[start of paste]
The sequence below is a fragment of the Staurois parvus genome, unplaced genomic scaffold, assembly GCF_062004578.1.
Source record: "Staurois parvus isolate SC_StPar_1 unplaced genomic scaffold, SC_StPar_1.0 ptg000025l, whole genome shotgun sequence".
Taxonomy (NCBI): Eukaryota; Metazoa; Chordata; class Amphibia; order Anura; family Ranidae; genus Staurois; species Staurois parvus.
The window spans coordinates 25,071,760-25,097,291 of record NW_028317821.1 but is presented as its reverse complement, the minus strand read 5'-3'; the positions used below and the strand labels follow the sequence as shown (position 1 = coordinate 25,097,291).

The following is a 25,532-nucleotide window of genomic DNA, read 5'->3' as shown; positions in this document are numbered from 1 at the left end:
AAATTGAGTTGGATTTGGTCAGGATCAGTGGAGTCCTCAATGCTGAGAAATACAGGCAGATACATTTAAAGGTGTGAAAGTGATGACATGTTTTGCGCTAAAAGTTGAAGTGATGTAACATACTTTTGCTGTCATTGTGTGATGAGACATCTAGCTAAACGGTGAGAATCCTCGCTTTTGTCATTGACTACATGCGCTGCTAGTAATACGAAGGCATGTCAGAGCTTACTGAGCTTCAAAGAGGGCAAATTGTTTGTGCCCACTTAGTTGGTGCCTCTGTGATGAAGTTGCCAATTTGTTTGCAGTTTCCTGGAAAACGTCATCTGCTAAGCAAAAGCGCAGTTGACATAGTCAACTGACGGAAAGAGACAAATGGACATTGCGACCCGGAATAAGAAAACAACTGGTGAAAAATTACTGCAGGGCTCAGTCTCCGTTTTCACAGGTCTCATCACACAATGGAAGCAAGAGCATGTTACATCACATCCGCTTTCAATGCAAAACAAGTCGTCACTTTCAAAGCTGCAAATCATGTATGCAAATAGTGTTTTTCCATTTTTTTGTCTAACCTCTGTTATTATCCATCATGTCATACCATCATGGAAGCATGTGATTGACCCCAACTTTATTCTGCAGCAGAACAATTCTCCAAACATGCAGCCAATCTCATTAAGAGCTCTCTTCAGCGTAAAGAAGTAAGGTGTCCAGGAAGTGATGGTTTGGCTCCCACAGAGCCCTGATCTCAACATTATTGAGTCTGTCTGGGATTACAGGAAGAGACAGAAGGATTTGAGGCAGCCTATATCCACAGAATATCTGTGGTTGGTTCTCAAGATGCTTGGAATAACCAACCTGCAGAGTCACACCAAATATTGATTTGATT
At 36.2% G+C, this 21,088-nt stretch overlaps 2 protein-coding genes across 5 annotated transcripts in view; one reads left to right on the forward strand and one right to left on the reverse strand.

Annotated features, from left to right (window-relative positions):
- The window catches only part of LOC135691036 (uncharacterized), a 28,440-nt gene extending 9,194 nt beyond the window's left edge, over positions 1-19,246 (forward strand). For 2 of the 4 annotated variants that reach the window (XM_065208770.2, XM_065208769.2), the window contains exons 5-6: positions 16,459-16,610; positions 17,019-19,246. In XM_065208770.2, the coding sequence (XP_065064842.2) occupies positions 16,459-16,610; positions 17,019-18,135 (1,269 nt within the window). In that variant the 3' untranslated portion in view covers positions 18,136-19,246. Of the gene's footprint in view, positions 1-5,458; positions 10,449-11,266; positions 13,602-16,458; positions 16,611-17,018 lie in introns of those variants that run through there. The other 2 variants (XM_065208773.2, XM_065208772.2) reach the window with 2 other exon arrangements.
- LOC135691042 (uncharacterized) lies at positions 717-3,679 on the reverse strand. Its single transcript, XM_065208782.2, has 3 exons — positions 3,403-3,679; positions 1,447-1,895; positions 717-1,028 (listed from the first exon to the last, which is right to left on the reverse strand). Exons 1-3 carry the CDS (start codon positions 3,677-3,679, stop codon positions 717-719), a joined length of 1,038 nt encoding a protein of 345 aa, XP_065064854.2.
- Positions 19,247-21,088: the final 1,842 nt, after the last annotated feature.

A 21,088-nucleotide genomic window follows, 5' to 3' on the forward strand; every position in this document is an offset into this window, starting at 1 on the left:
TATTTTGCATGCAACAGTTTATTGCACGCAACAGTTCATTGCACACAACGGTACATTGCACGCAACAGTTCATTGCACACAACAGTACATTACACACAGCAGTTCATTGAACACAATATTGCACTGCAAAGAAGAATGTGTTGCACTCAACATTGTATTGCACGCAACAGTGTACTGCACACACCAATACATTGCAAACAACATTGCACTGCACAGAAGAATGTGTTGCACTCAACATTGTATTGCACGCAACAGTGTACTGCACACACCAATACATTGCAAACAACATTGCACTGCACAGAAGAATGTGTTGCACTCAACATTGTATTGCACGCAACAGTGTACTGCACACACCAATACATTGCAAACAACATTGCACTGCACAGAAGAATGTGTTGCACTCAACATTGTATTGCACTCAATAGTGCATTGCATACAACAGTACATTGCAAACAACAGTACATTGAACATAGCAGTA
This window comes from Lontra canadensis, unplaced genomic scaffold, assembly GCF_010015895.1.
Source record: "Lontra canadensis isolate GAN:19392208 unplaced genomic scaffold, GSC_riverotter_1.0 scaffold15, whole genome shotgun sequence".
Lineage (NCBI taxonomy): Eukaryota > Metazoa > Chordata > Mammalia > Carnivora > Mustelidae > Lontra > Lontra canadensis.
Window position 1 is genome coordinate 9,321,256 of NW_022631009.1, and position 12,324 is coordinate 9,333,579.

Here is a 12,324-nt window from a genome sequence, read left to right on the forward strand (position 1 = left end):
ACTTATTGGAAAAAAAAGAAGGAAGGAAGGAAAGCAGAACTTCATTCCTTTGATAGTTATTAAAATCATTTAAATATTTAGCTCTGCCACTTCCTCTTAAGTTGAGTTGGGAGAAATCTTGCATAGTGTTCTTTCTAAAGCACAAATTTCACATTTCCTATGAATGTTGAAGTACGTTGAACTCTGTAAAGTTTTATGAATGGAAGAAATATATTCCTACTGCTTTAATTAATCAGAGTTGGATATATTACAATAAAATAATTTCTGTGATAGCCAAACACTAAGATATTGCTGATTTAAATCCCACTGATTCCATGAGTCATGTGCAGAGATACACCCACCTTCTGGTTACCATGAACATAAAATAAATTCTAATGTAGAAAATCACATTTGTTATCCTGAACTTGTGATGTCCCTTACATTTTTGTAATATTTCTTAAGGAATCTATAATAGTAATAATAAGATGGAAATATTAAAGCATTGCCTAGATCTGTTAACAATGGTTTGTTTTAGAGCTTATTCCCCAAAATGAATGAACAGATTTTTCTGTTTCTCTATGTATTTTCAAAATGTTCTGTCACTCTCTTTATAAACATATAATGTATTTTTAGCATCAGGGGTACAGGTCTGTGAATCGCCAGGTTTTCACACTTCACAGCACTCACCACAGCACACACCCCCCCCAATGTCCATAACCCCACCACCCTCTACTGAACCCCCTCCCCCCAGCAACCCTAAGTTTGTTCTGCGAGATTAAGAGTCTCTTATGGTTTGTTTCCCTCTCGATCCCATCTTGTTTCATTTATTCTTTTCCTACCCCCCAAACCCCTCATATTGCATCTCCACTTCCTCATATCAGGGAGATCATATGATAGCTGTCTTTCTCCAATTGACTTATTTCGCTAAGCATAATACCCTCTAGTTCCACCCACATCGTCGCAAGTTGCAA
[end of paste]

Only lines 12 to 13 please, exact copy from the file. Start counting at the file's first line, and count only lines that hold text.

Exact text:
A 21,088-nucleotide genomic window follows, 5' to 3' on the forward strand; every position in this document is an offset into this window, starting at 1 on the left:
TATTTTGCATGCAACAGTTTATTGCACGCAACAGTTCATTGCACACAACGGTACATTGCACGCAACAGTTCATTGCACACAACAGTACATTACACACAGCAGTTCATTGAACACAATATTGCACTGCAAAGAAGAATGTGTTGCACTCAACATTGTATTGCACGCAACAGTGTACTGCACACACCAATACATTGCAAACAACATTGCACTGCACAGAAGAATGTGTTGCACTCAACATTGTATTGCACGCAACAGTGTACTGCACACACCAATACATTGCAAACAACATTGCACTGCACAGAAGAATGTGTTGCACTCAACATTGTATTGCACGCAACAGTGTACTGCACACACCAATACATTGCAAACAACATTGCACTGCACAGAAGAATGTGTTGCACTCAACATTGTATTGCACTCAATAGTGCATTGCATACAACAGTACATTGCAAACAACAGTACATTGAACATAGCAGTA